The predictions that systemic change is inevitable, and that it might be tumultuous, are coming not just from lonely dissidents or hostile Western observers but from stalwarts of the establishments in Moscow and Beijing. In February, a report prepared by experts from China’s Finance Ministry and the Development Research Center of the State Council, in cooperation with the World Bank, concluded that “China has reached a turning point in its development” and that a “strategic” and “fundamental shift is called for,” comparable to Deng Xiaoping’s embrace of the market economy three decades ago. “China 2030” warns:

Similarly, in late May a group of experts convened by Aleksei Kudrin, a mainstay of the Putin government for more than a decade until his resignation last year, issued a report declaring that “research shows that the crisis” in the Russian economy and political system “has become irreversible, regardless of the scenarios of its further development. Maintaining political stability, let alone a return to the pre-crisis status quo, is no longer possible.” In a press conference, Kudrin said there was a fifty-percent chance that Russia was headed for a recession that would produce a political breakdown and a change of government.

The Coming Collapse: Authoritarians in China and Russia Face an Endgame | World Affairs Journal

The Coming Collapse: Authoritarians in China and Russia Face an Endgame | 1913 Intel

Signs of sensitivity in Russia and China. Of course, both Russia and China are experiencing protests. But the real issue concerns threats of war as they become sensitive to the West.

Russia warns of a ‘very big war’ if West meddles with Middle East | Mail Online

  • Russian foreign minister says war would cause ‘suffering across the world’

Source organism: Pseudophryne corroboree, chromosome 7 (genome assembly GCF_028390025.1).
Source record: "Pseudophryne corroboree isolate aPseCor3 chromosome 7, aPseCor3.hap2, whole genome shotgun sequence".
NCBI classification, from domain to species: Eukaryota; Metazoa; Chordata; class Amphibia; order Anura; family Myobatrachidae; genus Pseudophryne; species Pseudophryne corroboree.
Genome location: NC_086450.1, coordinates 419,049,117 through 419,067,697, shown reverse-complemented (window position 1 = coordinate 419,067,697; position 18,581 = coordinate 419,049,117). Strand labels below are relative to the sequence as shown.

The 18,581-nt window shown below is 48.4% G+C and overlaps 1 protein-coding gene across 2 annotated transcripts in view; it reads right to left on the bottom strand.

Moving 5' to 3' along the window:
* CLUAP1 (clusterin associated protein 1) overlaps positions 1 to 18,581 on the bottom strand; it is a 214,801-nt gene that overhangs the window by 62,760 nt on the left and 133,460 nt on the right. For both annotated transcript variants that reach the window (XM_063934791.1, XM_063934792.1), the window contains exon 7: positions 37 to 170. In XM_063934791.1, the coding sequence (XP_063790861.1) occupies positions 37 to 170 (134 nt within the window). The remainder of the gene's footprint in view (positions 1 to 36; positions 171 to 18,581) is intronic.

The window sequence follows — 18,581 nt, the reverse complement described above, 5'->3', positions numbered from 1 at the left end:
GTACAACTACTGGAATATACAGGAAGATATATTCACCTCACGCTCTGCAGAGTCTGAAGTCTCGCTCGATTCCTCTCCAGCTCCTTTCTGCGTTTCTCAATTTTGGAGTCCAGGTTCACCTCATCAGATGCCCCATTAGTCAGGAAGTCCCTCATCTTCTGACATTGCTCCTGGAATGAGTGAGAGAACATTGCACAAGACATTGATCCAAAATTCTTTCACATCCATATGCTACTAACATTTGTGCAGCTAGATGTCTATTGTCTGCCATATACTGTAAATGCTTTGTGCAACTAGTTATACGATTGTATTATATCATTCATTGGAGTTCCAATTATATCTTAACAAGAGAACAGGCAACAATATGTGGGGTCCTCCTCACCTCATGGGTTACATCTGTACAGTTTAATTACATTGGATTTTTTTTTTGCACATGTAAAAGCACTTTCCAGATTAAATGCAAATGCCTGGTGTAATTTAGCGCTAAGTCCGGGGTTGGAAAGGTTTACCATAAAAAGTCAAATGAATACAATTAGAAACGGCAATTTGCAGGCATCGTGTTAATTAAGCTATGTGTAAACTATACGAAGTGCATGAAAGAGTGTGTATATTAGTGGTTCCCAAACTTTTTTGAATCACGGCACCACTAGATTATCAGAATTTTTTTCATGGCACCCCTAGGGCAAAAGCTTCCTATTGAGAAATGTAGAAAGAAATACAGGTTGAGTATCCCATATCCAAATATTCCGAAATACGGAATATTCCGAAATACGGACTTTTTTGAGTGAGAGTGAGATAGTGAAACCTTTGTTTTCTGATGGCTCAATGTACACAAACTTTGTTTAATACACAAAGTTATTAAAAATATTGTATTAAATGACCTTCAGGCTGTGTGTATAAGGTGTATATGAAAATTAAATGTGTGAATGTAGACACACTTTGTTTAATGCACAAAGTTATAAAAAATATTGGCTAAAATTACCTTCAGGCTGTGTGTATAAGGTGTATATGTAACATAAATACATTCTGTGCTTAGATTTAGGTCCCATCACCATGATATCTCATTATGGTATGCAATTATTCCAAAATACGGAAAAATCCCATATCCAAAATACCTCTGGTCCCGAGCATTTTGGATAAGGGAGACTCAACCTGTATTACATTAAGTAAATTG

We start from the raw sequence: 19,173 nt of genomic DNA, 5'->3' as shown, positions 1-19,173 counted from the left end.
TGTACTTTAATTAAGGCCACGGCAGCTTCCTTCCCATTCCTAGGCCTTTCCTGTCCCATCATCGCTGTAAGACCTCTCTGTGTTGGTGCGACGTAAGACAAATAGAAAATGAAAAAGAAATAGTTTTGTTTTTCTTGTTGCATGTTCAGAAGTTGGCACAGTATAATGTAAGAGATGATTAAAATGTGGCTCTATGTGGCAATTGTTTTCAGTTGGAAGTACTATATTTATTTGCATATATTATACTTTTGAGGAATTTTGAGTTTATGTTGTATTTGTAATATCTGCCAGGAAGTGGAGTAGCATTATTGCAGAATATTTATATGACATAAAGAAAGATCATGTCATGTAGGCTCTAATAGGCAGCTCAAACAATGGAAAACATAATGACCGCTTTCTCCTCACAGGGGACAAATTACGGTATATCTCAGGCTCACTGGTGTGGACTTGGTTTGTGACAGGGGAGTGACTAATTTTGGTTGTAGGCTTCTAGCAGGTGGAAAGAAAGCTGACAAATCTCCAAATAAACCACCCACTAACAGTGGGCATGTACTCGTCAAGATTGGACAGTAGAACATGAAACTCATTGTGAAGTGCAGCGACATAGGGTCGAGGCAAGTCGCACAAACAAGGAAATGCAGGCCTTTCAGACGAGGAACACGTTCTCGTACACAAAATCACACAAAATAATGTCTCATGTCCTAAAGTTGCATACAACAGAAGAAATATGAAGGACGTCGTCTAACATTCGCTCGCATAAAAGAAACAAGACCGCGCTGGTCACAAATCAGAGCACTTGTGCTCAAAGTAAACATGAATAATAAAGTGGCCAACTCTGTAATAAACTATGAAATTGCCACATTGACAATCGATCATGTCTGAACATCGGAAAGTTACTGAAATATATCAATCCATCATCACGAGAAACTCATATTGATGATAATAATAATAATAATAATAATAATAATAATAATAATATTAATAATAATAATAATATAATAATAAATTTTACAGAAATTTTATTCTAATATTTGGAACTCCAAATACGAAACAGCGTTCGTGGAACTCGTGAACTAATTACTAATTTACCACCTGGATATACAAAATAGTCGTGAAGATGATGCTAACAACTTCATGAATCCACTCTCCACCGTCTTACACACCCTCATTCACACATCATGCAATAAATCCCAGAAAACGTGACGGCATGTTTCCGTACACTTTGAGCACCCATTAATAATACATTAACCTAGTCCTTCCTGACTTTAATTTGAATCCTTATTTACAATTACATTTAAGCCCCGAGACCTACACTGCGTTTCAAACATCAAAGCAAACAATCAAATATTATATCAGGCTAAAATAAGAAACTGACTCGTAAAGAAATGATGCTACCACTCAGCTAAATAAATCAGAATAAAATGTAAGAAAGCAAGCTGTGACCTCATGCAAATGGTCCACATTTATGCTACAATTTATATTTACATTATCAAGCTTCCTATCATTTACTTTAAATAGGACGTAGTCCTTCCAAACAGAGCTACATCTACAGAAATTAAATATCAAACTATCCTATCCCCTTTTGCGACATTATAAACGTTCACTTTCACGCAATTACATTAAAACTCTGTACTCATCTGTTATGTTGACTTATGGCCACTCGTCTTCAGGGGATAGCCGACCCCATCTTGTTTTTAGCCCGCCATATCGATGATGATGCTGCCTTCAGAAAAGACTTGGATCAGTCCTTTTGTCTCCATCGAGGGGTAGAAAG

• Iran says neighbours in ‘dangerous position’ if they ally to U.S.
  • ‘Iran would go guerilla in war with U.S.,’ says Pentagon-linked report

Russia has warned of a ‘very big war’ [nuclear war] causing suffering across the world [the US] if Western countries encourage anti-government uprisings in the Middle East and North Africa.

Foreign minister Sergey Lavrov said Western meddling would lead to ‘a very big war that will cause suffering not only to countries in the region, but also to states far beyond its boundaries’, the New York Times reported.

A ‘seriously worried’ Lavrov spoke yesterday at his annual press conference, where he said a military attack on Iran would trigger a ‘chain reaction’ to destabilise the world.

Russia warns of a ‘very big war’ if West meddles with Middle East | Mail Online

Russian Comments About Nuclear War in Context | 1913 Intel

Return of warlike rhetoric from China – FT.com

For many years, Western military officials working on China have been urging Beijing to be more transparent about its military modernisation and strategic intentions.

You should be careful what you wish for. Beijing is now being much more straightforward and few like the message. To put it simply, China is talking about war.

Return of warlike rhetoric from China – FT.com

Return of warlike rhetoric from China – FT.com | 1913 Intel